got strange linker warnings about bad opcodes and a core when I tried
    to mod anyway. And strangely (for a similar reason i'm sure), i
    couldn't use memcpy. But printf worked??

    -----------execv.c----------
    #include
    #include
    #include
    execv( const char *path,
    char *const argv[] )
    {
    printf( "Inside shim execv()....\n" );
    /* Remove the path that contains our wrapper, or subsequent calls
    to execv
    * may recurse. This code should be smarter: get the current
    value of LIBPATH,
    * clean it up, and store the new path back in the environment.
    For this
    * example, we know that we only have to clear LIBPATH.
    */
    putenv( "LIBPATH=" );
    (*S_RealExecv)( path, argv );
    }
    int init_execv( void )
    {
    void *handle = NULL;
    S_RealExecv = (int (*)(const char *,char *const []))
    malloc( 3*sizeof(void *) );
    if ( !S_RealExecv )
    return( -1 );

    /* Get a handle to the real libc, which we presume is in /usr/
    lib. Using a full
    * path avoids picking up our bogus copy by mistake.
    */
    handle = dlopen( "/usr/lib/libc.a(shr.o)", RTLD_GLOBAL|RTLD_NOW|
    RTLD_MEMBER );
    if ( handle )
    {
    void **target = (void **) S_RealExecv;
    void **fP = (void **) dlsym( handle, "execv" );
    void **newDef = (void **) &execv;

    /* fP points to the original descriptor. target points to the
    * descriptor variable in this file, which we use to save the real
    * value.
    */
    if ( fP )
    {
    target[0] = fP[0];
    target[1] = fP[1];
    target[2] = fP[2];

    fP[0] = newDef[0];
    fP[1] = newDef[1];
    fP[2] = newDef[2];
    }
    else
    return( -1 );
    }
    else
    return( -1 );
    return( 0 );
    }
    --------------makefile-----------
    CC= xlc
    CFLAGS= -g
    LD= ld
    all: libc.a libcwrapper.so main
    main: main.o
    $(CC) -o main main.o

    libc.a: shr.o
    $(AR) rv libc.a shr.o
    ln libc.a libc_r.a

    shr.o: execv.o libcwrapper.so
    $(LD) -o shr.o execv.o libcwrapper.so -L/usr/lib -L$(PWD) -
    bE:shr.exp -bM:SRE \
    -blibpath:/usr/lib:/lib -bnoentry -lc -binitfini:init_execv

    libcwrapper.so: shr.imp
    ld -o libcwrapper.so -bM:SRE -bnoentry -bI:shr.exp -bE:shr.exp -
    blibpath:/usr/lib:/lib

    clean:
    @rm -f *.so core a.out libc.a libc_r.a *.o main

    tar:
    tar -cvf shim1.tar README Makefile main.c execv.c
    -------------------main.c-----------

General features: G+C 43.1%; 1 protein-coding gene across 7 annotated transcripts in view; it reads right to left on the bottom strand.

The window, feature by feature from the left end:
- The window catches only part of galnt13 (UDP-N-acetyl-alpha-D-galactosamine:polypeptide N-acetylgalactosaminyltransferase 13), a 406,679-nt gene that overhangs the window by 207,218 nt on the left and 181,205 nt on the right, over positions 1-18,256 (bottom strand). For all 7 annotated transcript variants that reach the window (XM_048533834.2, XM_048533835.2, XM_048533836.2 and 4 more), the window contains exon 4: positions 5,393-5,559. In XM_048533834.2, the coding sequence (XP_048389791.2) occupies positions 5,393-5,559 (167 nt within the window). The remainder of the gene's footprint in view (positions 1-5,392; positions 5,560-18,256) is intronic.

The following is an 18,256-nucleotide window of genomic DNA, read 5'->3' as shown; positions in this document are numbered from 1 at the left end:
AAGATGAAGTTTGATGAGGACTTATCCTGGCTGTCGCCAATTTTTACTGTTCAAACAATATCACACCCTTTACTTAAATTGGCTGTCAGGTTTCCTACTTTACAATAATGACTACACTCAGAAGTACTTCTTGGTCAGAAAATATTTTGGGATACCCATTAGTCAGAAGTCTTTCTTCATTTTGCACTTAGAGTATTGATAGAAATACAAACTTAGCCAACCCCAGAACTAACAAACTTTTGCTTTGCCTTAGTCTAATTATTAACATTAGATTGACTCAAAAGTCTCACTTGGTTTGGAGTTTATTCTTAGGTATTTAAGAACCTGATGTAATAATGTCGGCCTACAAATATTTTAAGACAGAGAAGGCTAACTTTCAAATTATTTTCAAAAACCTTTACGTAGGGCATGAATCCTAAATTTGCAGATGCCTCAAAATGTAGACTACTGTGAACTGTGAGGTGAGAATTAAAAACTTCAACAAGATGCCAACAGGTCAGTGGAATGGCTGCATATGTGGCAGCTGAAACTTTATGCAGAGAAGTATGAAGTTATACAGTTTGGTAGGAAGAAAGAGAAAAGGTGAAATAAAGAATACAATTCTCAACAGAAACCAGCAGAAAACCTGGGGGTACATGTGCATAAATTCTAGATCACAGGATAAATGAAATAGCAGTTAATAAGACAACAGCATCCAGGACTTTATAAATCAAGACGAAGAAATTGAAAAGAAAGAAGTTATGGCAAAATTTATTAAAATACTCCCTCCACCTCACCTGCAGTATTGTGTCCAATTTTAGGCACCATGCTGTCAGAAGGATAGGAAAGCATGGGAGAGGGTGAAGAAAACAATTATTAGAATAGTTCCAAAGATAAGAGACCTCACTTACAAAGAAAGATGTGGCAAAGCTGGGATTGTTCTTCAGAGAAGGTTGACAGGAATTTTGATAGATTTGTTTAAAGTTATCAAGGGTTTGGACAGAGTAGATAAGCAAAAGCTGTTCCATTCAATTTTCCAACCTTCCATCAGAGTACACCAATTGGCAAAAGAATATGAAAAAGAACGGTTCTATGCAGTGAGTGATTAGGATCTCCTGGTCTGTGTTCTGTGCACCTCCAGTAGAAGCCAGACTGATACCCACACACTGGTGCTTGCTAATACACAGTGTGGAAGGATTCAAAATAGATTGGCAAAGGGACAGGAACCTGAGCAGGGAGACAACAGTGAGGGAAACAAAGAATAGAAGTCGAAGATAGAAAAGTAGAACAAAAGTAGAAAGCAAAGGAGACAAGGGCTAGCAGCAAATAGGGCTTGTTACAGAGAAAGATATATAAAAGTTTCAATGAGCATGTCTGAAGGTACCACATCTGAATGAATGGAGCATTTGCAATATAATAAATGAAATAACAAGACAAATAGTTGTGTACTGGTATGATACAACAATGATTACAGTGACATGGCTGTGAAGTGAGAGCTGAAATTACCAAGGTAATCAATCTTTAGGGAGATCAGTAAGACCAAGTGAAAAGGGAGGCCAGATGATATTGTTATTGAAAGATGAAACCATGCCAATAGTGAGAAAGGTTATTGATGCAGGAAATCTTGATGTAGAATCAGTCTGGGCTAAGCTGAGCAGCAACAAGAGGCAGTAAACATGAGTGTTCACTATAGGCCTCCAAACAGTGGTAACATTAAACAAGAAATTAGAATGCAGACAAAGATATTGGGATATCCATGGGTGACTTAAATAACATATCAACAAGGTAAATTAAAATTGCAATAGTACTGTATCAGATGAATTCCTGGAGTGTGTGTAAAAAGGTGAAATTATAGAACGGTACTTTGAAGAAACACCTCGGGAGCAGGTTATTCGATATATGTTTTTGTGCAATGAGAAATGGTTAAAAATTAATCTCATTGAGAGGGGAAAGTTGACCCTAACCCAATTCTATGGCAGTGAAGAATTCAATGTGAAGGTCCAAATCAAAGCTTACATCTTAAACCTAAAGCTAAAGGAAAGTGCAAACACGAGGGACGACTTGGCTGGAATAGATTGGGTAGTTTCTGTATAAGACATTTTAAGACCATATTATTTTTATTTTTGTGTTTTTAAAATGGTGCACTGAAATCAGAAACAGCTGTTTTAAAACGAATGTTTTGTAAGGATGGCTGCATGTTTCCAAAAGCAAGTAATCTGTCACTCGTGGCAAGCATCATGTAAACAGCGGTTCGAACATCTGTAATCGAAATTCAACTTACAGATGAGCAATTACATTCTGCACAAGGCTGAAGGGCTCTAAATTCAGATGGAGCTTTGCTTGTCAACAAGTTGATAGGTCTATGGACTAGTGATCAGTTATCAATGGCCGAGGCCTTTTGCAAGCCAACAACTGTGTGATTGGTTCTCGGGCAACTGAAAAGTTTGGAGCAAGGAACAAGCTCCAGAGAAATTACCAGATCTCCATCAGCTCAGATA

#include
    #include

    main( int argc, char *argv[] )
    {
    char **argvP = argv + 1;
    printf( "execv()'ing %s...\n", argv[1] );
    execv( argv[1], argvP );
    printf( "done!\n" );
    exit( 0 );
    }
    --------------------README-------------
    shr.exp and shr.imp are generated from the actual libc on the system:
    ar xv /usr/lib/libc.a shr.o
    rtl_enable -s shr.o
    rm shr.o shr.sh

    With the import/export lists created, you have the interface for
    libc.a(shr.o).
    Modify shr.exp by adding this line at the beginning of the file:
    #! /usr/lib/libc.a(shr.o)

    Now you can
    make libcwrapper.so

    then write your code for your custom execv() function. In this
    example,
    it's in execv.c. Also, you need an init function, init_execv here,
    that is specified on the command line when you build your new shr.o.
    Look at the makefile for details. Now you can
    make shr.o

    and if successful,
    make libc.a

    In this directory you have a wrapper version of libc.a (and libc_r,
    which
    is often used by programs; they're the same file on the system) which
    depends
    upon libcwrapper.so. It, in turn, depends explicitly on libc.a in /
    usr/lib;
    use dump -HTv to examine the loader section. Absolute paths ensure
    that
    libcwrapper.so sits directly on top of the real libc.a. But our
    customer
    libc.a sits on top of libcwrapper.so and contains custom code.
    Uninteresting
    symbols are simply passed through these wrappers (the import/export
    classification).

    The test program calls exec. I tested with

    LIBPATH=. ./main /bin/echo hi

    which works. To test the clearing of LIBPATH in execv() I ran this:

    LIBPATH=. ./main ./main /bin/echo hi

    This should result in the program exec'ing itself, but running just as
    if the shim library wasn't used.

    Note that nothing special is done to build main. No LIBPATH, etc.
    This
    is to emulate the normal construction of a program.